Changing the South African system to allow for direct election would require the country to look carefully at how a directly elected president should be held accountable to parliament.
Elections, even free and competitive ones, don't always mean that a country is more democratic. Instead of weakening the elite’s grip on power, elections might actually make them stronger.
Raila Odinga has been at the forefront of the struggle for democracy and upholding the rule of law in Kenya. His latest battles are bound to cement his legacy as a progressive force for good.
Key institutions steering Kenya’s election have evidently broken down, leaving the country open to an iron fist to reestablish political stability by any means necessary.
Kenya’s upcoming poll will continue despite opposition leader Raila Odinga's decision to exit lawful processes prematurely. This will mean Kenyatta will likely win his second term in a row.
Elections in Kenya are never just a matter of casting ballots. Historically, they have been marred by ethno-political violence, exacerbated by vigilantes and militias deployed by politicians.
Democracy doesn't seem to work within societies governed by politics of ethnicity. Instead, elections continue to offer up the hard choice between electoral credibility and political stability.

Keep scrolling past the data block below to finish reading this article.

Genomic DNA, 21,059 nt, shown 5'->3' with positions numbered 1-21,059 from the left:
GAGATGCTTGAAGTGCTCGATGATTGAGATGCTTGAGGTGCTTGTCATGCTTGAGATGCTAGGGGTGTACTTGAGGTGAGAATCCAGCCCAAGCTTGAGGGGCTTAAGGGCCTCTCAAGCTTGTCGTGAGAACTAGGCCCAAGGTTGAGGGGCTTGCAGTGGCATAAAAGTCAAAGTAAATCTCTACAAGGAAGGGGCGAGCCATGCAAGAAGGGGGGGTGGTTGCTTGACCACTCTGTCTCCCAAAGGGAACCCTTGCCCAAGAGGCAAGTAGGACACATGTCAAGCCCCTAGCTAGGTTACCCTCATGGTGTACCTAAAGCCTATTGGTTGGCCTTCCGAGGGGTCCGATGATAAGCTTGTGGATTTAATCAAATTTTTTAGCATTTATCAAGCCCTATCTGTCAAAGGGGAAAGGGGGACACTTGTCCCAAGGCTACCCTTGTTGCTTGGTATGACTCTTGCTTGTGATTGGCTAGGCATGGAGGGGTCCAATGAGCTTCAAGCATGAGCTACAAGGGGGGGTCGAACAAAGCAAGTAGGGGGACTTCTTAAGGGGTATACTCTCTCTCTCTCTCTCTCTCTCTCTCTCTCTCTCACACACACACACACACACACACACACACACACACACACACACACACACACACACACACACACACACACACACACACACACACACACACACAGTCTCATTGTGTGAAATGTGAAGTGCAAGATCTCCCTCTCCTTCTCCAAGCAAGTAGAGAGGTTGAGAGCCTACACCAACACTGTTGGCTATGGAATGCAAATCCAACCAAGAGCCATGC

Kenya's electoral commission faced many legal challenges before the general election, and yet another after the poll. But how will the Supreme Court's historic ruling impact the country's democracy?
Kenya's Supreme Court landmark ruling has opened the door to robust conversation around the country's nascent democracy, paving the way for rule of law and stronger institutions.
For decades, power in Kenya has lain with the government and administrative organisations that serve it. The Supreme Court's decision calling for a new election suggests that this may have changed.
By failing to provide details on what invalidated Kenya's election, the country's Supreme Court has created an impossible timeline for organising re-elections within 60 days.
Kenya's recently concluded general election has been described as a mixed bag of highs and the lows being the deadly clashes.
Despite concerns about corruption, the high cost of living and a stagnating economy, Kenyans may have handed Uhuru Kenyatta a second term.
The Singaporean model of 'democracy' is very much in vogue among sub-Saharan countries.
It's unclear exactly when Kenya's next president will begin the process of withdrawing troops from Somalia. If it's too rushed, the move might destabilise the region.
With frequent irregularities, it's easy to become cynical about elections in Africa. But polls are an essential component of the continent's growing democracy.
Kenya's history of electoral problems is interwoven with a political drama which pits one dynasty against another in a rivalry that goes back more than 50 years.
The two main candidates in Kenya's election are incumbent Uhuru Kenyatta and the opposition's Raila Odinga. Polls have them neck-and-neck. Here's what you need to know about the key issues.
Integration within the East African Community has been sticky. The fact that Kenya's main political parties haven't spelled out their policies on the community in their manifestos is a worry.
Although some complain that the differences between Kenyatta and Odinga are more rhetorical than real, one thing is clear: Kenyans have a real choice to make at the ballot box.